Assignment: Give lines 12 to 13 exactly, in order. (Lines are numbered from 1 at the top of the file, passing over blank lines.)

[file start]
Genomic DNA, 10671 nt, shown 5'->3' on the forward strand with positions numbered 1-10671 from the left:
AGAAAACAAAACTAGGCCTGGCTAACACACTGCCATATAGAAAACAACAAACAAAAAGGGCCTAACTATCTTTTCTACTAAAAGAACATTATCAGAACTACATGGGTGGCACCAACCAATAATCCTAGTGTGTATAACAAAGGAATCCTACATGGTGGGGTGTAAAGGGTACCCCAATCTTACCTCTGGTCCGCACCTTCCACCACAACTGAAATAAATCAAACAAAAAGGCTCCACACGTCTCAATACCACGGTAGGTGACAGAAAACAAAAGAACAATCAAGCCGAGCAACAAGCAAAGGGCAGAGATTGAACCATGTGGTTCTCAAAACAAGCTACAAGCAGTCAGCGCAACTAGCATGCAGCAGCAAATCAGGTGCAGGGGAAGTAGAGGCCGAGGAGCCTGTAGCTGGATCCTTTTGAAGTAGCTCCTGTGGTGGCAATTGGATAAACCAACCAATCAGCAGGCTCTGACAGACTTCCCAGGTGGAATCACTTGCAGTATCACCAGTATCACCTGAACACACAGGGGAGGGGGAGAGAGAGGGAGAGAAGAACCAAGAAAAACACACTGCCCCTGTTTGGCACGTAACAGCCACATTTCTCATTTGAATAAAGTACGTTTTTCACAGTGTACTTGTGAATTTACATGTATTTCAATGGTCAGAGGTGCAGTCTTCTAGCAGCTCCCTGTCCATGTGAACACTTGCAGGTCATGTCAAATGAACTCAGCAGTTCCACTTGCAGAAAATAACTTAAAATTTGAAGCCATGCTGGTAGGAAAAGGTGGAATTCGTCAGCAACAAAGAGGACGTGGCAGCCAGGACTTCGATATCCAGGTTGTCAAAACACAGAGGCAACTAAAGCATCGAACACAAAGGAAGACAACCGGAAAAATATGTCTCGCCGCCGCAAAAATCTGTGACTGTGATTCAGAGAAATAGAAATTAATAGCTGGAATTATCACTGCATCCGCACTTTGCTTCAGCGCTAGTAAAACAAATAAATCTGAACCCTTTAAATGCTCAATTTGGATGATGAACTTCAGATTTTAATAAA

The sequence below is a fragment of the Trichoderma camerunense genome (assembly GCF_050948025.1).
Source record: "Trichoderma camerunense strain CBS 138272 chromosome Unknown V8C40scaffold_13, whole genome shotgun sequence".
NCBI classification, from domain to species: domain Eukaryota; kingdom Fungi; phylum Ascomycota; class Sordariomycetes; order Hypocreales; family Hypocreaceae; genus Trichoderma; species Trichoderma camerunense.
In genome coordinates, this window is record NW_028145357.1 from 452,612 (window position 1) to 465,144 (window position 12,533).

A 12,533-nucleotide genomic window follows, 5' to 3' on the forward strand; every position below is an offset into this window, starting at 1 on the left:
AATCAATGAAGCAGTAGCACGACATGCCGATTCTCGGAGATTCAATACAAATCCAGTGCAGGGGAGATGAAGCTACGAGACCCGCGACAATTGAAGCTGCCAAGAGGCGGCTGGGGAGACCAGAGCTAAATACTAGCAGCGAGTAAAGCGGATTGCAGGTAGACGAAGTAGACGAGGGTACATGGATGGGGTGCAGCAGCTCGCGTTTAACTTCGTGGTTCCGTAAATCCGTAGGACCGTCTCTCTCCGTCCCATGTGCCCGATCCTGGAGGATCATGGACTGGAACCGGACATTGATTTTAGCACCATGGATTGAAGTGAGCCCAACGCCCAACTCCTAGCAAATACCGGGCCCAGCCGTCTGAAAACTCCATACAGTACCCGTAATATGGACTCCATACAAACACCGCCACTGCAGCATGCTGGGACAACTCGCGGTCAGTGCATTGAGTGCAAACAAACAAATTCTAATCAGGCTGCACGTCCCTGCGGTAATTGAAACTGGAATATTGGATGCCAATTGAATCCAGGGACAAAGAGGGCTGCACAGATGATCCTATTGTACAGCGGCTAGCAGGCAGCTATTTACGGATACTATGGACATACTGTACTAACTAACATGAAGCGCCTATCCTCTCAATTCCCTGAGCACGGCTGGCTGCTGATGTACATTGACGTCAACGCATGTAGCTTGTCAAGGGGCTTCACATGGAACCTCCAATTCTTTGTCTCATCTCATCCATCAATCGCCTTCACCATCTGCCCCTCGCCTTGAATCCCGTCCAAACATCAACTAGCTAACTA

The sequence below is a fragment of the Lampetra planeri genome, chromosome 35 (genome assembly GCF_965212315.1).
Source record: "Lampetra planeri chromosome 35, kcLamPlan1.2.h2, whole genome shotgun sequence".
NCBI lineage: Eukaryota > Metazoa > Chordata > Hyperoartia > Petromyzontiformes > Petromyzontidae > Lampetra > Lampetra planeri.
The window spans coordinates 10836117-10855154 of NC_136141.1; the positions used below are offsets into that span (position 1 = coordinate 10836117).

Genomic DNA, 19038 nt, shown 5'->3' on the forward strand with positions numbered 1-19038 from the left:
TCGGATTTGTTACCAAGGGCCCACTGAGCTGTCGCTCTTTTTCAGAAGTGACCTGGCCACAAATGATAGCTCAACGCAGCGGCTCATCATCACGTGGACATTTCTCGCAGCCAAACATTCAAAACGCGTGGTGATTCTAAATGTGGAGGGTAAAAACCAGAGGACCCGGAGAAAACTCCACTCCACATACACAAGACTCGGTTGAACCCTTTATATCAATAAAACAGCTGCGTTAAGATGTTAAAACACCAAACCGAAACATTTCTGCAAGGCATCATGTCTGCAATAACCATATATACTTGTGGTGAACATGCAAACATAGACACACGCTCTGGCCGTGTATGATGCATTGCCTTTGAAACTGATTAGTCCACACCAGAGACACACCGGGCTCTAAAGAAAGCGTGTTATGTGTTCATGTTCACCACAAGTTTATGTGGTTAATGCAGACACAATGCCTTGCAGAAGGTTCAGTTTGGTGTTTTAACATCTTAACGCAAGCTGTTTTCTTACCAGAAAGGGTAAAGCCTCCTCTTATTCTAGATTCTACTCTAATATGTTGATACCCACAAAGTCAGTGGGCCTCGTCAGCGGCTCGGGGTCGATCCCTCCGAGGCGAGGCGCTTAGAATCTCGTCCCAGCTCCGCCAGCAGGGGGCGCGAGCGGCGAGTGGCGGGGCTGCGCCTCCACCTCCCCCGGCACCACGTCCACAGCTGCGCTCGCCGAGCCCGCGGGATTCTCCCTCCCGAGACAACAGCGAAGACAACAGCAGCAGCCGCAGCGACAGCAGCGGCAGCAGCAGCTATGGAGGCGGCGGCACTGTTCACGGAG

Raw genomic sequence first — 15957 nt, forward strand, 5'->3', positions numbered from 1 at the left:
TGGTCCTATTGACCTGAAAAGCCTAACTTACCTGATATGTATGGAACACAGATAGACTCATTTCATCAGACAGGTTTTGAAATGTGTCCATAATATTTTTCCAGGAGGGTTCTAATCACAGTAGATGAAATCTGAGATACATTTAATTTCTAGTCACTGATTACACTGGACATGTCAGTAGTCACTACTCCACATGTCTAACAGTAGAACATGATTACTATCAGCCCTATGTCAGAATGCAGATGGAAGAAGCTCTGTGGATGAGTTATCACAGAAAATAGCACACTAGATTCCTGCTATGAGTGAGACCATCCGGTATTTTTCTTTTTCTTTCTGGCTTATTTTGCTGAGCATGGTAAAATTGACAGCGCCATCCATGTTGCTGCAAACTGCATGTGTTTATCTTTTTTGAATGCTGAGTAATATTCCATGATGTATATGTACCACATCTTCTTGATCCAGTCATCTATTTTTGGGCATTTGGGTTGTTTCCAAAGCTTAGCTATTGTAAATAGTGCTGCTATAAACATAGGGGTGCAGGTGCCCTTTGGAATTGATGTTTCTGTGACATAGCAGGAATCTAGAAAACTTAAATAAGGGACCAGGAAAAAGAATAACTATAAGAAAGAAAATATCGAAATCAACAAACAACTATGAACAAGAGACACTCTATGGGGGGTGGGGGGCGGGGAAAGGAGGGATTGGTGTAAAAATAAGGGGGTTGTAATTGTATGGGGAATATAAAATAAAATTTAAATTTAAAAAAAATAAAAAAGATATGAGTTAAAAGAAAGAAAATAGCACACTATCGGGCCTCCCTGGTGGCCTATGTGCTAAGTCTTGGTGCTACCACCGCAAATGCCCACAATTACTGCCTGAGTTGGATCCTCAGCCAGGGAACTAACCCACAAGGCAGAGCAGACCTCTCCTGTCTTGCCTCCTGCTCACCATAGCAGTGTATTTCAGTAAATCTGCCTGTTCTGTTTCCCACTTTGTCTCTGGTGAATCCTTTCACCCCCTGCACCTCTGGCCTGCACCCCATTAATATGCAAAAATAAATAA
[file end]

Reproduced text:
The window spans coordinates 10836117-10855154 of NC_136141.1; the positions used below are offsets into that span (position 1 = coordinate 10836117).

Genomic DNA, 19038 nt, shown 5'->3' on the forward strand with positions numbered 1-19038 from the left: